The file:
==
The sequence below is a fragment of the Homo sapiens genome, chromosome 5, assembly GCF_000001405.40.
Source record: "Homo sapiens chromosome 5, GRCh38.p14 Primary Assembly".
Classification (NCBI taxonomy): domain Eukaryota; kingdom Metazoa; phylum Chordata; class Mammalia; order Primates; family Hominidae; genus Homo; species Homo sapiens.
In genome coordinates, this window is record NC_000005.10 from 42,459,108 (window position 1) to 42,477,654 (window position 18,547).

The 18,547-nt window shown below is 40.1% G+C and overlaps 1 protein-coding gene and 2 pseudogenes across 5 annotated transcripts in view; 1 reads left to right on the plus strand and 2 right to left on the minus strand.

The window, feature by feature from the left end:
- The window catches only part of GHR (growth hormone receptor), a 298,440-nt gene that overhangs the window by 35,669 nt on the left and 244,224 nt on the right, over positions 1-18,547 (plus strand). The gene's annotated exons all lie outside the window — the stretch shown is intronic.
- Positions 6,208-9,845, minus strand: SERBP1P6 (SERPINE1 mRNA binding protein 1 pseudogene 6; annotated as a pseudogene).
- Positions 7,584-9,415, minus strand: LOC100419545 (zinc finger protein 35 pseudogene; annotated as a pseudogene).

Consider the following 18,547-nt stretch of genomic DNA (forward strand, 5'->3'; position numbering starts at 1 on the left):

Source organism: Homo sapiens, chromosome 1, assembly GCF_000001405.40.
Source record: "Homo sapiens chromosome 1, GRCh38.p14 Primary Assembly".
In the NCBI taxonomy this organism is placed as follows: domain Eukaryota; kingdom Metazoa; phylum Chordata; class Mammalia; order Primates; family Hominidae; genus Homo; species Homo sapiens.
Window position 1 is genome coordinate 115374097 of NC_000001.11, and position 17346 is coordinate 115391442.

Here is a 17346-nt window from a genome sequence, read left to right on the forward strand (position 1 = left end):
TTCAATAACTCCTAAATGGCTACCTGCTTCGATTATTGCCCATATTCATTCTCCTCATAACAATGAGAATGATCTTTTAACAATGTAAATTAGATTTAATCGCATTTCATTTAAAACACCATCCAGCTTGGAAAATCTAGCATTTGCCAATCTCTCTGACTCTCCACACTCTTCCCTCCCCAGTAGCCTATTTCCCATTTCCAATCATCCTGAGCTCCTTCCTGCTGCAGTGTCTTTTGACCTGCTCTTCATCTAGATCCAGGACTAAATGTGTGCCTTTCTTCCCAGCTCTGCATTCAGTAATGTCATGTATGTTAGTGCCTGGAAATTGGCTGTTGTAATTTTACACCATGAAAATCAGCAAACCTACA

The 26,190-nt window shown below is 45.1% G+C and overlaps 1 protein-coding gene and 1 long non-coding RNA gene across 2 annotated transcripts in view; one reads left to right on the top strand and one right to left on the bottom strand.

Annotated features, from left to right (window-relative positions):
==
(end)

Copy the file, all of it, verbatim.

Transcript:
The sequence below is a fragment of the Homo sapiens genome, chromosome 5, assembly GCF_000001405.40.
Source record: "Homo sapiens chromosome 5, GRCh38.p14 Primary Assembly".
Classification (NCBI taxonomy): domain Eukaryota; kingdom Metazoa; phylum Chordata; class Mammalia; order Primates; family Hominidae; genus Homo; species Homo sapiens.
In genome coordinates, this window is record NC_000005.10 from 42,459,108 (window position 1) to 42,477,654 (window position 18,547).

The 18,547-nt window shown below is 40.1% G+C and overlaps 1 protein-coding gene and 2 pseudogenes across 5 annotated transcripts in view; 1 reads left to right on the plus strand and 2 right to left on the minus strand.

The window, feature by feature from the left end:
- The window catches only part of GHR (growth hormone receptor), a 298,440-nt gene that overhangs the window by 35,669 nt on the left and 244,224 nt on the right, over positions 1-18,547 (plus strand). The gene's annotated exons all lie outside the window — the stretch shown is intronic.
- Positions 6,208-9,845, minus strand: SERBP1P6 (SERPINE1 mRNA binding protein 1 pseudogene 6; annotated as a pseudogene).
- Positions 7,584-9,415, minus strand: LOC100419545 (zinc finger protein 35 pseudogene; annotated as a pseudogene).

Consider the following 18,547-nt stretch of genomic DNA (forward strand, 5'->3'; position numbering starts at 1 on the left):

Source organism: Homo sapiens, chromosome 1, assembly GCF_000001405.40.
Source record: "Homo sapiens chromosome 1, GRCh38.p14 Primary Assembly".
In the NCBI taxonomy this organism is placed as follows: domain Eukaryota; kingdom Metazoa; phylum Chordata; class Mammalia; order Primates; family Hominidae; genus Homo; species Homo sapiens.
Window position 1 is genome coordinate 115374097 of NC_000001.11, and position 17346 is coordinate 115391442.

Here is a 17346-nt window from a genome sequence, read left to right on the forward strand (position 1 = left end):
TTCAATAACTCCTAAATGGCTACCTGCTTCGATTATTGCCCATATTCATTCTCCTCATAACAATGAGAATGATCTTTTAACAATGTAAATTAGATTTAATCGCATTTCATTTAAAACACCATCCAGCTTGGAAAATCTAGCATTTGCCAATCTCTCTGACTCTCCACACTCTTCCCTCCCCAGTAGCCTATTTCCCATTTCCAATCATCCTGAGCTCCTTCCTGCTGCAGTGTCTTTTGACCTGCTCTTCATCTAGATCCAGGACTAAATGTGTGCCTTTCTTCCCAGCTCTGCATTCAGTAATGTCATGTATGTTAGTGCCTGGAAATTGGCTGTTGTAATTTTACACCATGAAAATCAGCAAACCTACA

The 26,190-nt window shown below is 45.1% G+C and overlaps 1 protein-coding gene and 1 long non-coding RNA gene across 2 annotated transcripts in view; one reads left to right on the top strand and one right to left on the bottom strand.

Annotated features, from left to right (window-relative positions):